Edward S. Curtis was a renowned American ethnologist and photographer of the American West and Native American people. During his lifetime, he took an astonishing amount of pictures of the wild American landscape, retaining a record that would give future generations a glimpse into a remarkable period of the country’s history.
Starting in 1906, Curtis spent over two decades traveling across North America, tracing the footsteps of over 80 Native American tribes, in an attempt to document the indigenous people.
Below, we share a few of the photographs from Curtis’ collection that, although captured in black-and-white, really transports us back to that time, and back to that beautiful wild landscape, just like these unbelievable Great Depression–era photos did.
Man of the Crow tribe on horseback, in 1908.
Hupa is the spear fisherman would watch for salmon, in 1923.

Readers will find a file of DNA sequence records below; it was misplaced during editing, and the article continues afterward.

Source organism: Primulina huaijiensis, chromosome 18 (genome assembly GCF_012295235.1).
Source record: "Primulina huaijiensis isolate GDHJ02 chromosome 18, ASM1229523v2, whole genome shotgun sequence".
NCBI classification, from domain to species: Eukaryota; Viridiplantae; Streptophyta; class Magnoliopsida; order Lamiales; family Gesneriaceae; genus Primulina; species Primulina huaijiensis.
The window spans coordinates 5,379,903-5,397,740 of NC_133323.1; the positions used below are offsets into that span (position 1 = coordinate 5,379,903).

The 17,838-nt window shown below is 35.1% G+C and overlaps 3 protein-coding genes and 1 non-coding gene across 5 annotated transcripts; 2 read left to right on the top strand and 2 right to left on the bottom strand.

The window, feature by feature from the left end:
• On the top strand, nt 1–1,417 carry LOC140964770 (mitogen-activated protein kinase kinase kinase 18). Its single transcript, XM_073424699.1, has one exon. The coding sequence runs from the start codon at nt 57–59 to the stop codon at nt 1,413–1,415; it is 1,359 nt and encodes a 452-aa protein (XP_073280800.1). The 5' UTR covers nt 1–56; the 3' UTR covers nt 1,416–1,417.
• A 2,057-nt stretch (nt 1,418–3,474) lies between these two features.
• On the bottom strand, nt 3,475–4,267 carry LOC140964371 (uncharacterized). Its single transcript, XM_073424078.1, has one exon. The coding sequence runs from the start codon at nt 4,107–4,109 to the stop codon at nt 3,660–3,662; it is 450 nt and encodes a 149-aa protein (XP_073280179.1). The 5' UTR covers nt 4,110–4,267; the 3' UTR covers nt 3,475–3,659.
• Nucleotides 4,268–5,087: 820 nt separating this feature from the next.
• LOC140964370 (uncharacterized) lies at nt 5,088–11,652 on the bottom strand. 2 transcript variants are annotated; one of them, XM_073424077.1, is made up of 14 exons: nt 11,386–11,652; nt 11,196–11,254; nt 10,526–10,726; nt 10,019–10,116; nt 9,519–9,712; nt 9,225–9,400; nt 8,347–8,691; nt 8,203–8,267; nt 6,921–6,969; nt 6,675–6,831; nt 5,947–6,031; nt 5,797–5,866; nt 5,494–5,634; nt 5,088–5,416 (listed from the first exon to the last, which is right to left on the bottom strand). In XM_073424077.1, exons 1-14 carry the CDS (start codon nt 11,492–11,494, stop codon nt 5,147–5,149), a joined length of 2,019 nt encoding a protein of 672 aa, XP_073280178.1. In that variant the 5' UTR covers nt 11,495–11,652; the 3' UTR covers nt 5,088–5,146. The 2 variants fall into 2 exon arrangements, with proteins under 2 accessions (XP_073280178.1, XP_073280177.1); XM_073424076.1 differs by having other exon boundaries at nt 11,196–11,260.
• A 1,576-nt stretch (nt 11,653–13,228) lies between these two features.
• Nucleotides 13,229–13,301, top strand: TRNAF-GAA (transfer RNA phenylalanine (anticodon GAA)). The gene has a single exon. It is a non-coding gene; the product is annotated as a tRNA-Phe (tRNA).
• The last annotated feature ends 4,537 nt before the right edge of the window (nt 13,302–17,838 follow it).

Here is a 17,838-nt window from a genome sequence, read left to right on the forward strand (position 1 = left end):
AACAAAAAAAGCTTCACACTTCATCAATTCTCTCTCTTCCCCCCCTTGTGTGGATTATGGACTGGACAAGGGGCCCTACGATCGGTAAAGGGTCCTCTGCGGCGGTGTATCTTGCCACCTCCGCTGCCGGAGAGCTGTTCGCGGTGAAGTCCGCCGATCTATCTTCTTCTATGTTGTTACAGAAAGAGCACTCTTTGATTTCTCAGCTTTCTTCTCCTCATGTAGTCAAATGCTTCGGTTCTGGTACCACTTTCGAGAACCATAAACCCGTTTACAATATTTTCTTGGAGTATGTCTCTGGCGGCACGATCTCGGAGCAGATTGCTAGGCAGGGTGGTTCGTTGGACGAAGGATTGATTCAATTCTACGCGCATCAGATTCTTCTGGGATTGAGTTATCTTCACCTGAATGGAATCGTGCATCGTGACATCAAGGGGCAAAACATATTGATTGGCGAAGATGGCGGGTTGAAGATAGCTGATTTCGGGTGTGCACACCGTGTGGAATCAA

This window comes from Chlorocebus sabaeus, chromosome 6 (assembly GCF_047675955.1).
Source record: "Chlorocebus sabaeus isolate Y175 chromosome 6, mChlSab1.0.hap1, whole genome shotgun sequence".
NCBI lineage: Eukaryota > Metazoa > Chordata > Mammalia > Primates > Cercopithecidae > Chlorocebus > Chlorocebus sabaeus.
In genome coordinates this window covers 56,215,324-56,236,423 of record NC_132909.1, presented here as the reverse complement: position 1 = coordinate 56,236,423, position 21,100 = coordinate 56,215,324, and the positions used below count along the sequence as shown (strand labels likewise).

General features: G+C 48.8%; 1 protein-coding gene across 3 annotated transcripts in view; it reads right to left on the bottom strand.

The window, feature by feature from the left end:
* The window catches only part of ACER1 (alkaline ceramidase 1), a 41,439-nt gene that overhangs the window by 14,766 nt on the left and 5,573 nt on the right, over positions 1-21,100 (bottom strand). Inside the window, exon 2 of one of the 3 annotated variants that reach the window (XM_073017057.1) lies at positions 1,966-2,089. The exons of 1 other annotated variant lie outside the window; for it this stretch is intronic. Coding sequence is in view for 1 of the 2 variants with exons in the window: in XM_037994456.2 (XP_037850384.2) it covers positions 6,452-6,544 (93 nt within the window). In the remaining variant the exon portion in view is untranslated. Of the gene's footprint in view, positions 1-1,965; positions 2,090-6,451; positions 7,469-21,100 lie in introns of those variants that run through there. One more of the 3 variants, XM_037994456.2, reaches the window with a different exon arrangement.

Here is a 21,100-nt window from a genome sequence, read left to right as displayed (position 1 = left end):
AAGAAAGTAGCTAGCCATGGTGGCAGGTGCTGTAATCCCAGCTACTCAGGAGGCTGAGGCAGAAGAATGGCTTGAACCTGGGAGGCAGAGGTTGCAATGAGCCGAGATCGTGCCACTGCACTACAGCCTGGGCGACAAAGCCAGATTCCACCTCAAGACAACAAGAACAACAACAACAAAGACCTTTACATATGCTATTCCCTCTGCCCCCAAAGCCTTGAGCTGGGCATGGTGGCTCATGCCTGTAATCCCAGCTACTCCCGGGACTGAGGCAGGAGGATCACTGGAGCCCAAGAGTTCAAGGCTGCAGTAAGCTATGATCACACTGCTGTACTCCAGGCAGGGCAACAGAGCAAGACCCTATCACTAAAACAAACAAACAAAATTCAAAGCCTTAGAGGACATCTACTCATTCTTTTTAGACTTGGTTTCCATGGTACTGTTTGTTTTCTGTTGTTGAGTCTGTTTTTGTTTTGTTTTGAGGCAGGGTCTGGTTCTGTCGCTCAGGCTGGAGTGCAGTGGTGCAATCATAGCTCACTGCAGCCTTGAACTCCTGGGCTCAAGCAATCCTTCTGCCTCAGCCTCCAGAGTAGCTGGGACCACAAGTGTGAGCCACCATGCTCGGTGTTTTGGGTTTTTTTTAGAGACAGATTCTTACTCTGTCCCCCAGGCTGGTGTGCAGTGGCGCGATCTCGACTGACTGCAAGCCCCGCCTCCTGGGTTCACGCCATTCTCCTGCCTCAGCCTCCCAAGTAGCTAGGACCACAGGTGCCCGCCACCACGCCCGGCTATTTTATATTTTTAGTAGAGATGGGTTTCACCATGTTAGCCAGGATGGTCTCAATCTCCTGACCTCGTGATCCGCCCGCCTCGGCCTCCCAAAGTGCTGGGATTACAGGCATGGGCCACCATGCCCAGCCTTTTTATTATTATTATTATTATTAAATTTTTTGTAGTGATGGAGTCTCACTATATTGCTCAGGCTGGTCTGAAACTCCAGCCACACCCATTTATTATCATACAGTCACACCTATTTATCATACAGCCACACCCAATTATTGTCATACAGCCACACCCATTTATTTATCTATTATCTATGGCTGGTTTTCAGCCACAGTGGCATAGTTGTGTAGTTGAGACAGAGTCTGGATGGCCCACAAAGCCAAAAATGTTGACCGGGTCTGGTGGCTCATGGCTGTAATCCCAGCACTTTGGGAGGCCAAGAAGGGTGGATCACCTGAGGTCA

This is an Apsaroke shaman, in 1908.
A mother and child of the Crow tribe, in 1908.
A Kutenai duck hunter, in 1910.
Here you can see a group of men of the Navajo tribe in the Canyon de Chelly, Arizona, in 1904.
Medicine Crow, of the Apsaroke tribe, in 1908.
Two Piegan girls gather the goldenrod plant, in 1910.
The Piegan chiefs, have elaborate head dresses in 1900.
Sioux chiefs, in 1905 and their horses were one of their most valuable possessions.
Hidatsa man with an eagle, which was used for many things in 1908.
Hollow Horn Bear, a Brulé man, in 1907.
A girl of the Jicarrilla Apache people, in 1910. At this young age and even girls were taught to hunt and to respect animals.
A girl of the Wishran tribe, in 1910.
This is a girl of the Wishran tribe, in 1910.
The dancers of the Qagyuhl tribe, in 1914 would be in full dress.
A Kwakiutwl wedding party arrives on shore in canoes, in 1914 and the tribe would dance and celebrate all through the nights.
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